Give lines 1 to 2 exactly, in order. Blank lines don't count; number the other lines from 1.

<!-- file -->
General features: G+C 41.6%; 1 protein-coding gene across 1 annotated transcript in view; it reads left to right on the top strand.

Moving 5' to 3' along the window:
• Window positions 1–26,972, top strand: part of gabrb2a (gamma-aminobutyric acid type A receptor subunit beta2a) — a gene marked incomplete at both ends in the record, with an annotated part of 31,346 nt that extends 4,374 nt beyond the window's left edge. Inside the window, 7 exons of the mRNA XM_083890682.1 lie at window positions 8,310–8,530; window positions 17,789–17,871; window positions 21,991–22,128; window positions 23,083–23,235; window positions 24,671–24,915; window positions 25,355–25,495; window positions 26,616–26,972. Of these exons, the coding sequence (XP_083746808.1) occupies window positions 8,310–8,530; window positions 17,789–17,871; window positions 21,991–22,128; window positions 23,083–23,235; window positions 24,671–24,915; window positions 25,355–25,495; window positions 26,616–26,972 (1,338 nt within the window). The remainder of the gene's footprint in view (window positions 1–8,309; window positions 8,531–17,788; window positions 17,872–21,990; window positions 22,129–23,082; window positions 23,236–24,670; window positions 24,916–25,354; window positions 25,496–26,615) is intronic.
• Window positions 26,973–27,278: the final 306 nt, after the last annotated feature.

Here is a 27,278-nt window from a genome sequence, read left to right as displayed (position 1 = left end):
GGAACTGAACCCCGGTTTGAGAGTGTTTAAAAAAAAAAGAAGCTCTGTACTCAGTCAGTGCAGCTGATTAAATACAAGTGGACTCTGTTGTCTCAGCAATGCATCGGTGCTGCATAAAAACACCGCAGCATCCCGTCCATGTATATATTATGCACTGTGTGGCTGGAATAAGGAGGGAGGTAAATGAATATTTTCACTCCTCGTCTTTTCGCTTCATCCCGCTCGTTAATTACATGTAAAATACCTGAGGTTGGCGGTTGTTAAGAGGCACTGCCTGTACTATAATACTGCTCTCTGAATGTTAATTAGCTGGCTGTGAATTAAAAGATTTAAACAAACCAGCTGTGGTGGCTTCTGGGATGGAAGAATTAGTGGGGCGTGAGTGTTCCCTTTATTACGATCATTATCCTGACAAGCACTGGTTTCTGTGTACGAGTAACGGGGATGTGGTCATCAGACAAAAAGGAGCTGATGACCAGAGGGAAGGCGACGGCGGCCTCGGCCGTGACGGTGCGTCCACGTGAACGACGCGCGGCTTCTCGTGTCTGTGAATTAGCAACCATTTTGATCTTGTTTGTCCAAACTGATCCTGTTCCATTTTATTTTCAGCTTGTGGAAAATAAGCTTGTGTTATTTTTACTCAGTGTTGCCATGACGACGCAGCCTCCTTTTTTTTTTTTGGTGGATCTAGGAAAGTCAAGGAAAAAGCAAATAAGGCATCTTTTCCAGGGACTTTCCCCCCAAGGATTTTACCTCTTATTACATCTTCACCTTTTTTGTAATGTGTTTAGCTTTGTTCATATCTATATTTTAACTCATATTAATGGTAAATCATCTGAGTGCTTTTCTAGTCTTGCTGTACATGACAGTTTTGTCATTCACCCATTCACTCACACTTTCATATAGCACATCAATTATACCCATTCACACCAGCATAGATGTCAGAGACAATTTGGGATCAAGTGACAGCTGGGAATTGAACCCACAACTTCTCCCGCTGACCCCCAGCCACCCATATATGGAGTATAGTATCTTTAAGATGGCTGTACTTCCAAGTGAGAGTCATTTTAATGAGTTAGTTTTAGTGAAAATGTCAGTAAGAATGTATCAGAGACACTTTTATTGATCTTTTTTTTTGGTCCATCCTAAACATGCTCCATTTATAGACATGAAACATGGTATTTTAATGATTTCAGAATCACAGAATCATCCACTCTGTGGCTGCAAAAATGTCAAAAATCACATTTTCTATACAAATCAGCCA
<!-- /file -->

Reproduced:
General features: G+C 41.6%; 1 protein-coding gene across 1 annotated transcript in view; it reads left to right on the top strand.

Moving 5' to 3' along the window: